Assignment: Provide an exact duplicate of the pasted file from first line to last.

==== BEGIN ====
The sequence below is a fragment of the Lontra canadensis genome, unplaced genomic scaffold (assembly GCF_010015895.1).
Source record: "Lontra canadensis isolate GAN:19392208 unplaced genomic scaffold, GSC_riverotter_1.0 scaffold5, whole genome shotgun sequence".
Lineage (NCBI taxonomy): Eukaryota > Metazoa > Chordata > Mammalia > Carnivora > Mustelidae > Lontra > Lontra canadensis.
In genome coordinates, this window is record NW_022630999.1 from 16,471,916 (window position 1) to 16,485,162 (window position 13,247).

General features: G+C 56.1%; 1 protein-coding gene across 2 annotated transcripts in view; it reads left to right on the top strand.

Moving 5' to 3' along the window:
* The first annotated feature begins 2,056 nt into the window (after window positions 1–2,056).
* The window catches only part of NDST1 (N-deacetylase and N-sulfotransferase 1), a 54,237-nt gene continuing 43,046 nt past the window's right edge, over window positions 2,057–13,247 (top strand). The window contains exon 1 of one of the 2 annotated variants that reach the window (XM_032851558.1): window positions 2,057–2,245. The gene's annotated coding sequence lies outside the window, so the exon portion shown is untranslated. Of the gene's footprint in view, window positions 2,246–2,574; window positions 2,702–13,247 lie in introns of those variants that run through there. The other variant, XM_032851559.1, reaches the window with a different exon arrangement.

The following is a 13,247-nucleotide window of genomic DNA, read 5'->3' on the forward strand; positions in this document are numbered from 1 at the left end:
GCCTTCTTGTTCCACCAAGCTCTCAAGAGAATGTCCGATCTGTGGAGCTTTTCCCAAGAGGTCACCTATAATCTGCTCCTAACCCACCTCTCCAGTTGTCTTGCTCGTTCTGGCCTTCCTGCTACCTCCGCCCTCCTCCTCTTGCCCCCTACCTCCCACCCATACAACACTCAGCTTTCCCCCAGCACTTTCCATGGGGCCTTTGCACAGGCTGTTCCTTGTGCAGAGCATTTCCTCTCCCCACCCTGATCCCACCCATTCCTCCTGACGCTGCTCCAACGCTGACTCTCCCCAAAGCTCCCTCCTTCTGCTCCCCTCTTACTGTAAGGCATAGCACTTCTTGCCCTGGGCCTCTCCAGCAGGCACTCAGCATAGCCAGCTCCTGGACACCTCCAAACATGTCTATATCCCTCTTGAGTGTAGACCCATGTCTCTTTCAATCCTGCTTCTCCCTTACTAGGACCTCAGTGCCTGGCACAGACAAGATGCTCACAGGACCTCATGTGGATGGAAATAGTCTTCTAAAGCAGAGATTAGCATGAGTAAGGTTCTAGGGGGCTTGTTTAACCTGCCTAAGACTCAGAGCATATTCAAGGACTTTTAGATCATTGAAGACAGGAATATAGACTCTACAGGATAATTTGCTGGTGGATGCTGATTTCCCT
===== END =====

The sequence below is a fragment of the Lontra canadensis genome, unplaced genomic scaffold (assembly GCF_010015895.1).
Source record: "Lontra canadensis isolate GAN:19392208 unplaced genomic scaffold, GSC_riverotter_1.0 scaffold5, whole genome shotgun sequence".
Lineage (NCBI taxonomy): Eukaryota > Metazoa > Chordata > Mammalia > Carnivora > Mustelidae > Lontra > Lontra canadensis.
In genome coordinates, this window is record NW_022630999.1 from 16,471,916 (window position 1) to 16,485,162 (window position 13,247).

General features: G+C 56.1%; 1 protein-coding gene across 2 annotated transcripts in view; it reads left to right on the top strand.

Moving 5' to 3' along the window:
* The first annotated feature begins 2,056 nt into the window (after window positions 1–2,056).
* The window catches only part of NDST1 (N-deacetylase and N-sulfotransferase 1), a 54,237-nt gene continuing 43,046 nt past the window's right edge, over window positions 2,057–13,247 (top strand). The window contains exon 1 of one of the 2 annotated variants that reach the window (XM_032851558.1): window positions 2,057–2,245. The gene's annotated coding sequence lies outside the window, so the exon portion shown is untranslated. Of the gene's footprint in view, window positions 2,246–2,574; window positions 2,702–13,247 lie in introns of those variants that run through there. The other variant, XM_032851559.1, reaches the window with a different exon arrangement.

The following is a 13,247-nucleotide window of genomic DNA, read 5'->3' on the forward strand; positions in this document are numbered from 1 at the left end:
GCCTTCTTGTTCCACCAAGCTCTCAAGAGAATGTCCGATCTGTGGAGCTTTTCCCAAGAGGTCACCTATAATCTGCTCCTAACCCACCTCTCCAGTTGTCTTGCTCGTTCTGGCCTTCCTGCTACCTCCGCCCTCCTCCTCTTGCCCCCTACCTCCCACCCATACAACACTCAGCTTTCCCCCAGCACTTTCCATGGGGCCTTTGCACAGGCTGTTCCTTGTGCAGAGCATTTCCTCTCCCCACCCTGATCCCACCCATTCCTCCTGACGCTGCTCCAACGCTGACTCTCCCCAAAGCTCCCTCCTTCTGCTCCCCTCTTACTGTAAGGCATAGCACTTCTTGCCCTGGGCCTCTCCAGCAGGCACTCAGCATAGCCAGCTCCTGGACACCTCCAAACATGTCTATATCCCTCTTGAGTGTAGACCCATGTCTCTTTCAATCCTGCTTCTCCCTTACTAGGACCTCAGTGCCTGGCACAGACAAGATGCTCACAGGACCTCATGTGGATGGAAATAGTCTTCTAAAGCAGAGATTAGCATGAGTAAGGTTCTAGGGGGCTTGTTTAACCTGCCTAAGACTCAGAGCATATTCAAGGACTTTTAGATCATTGAAGACAGGAATATAGACTCTACAGGATAATTTGCTGGTGGATGCTGATTTCCCT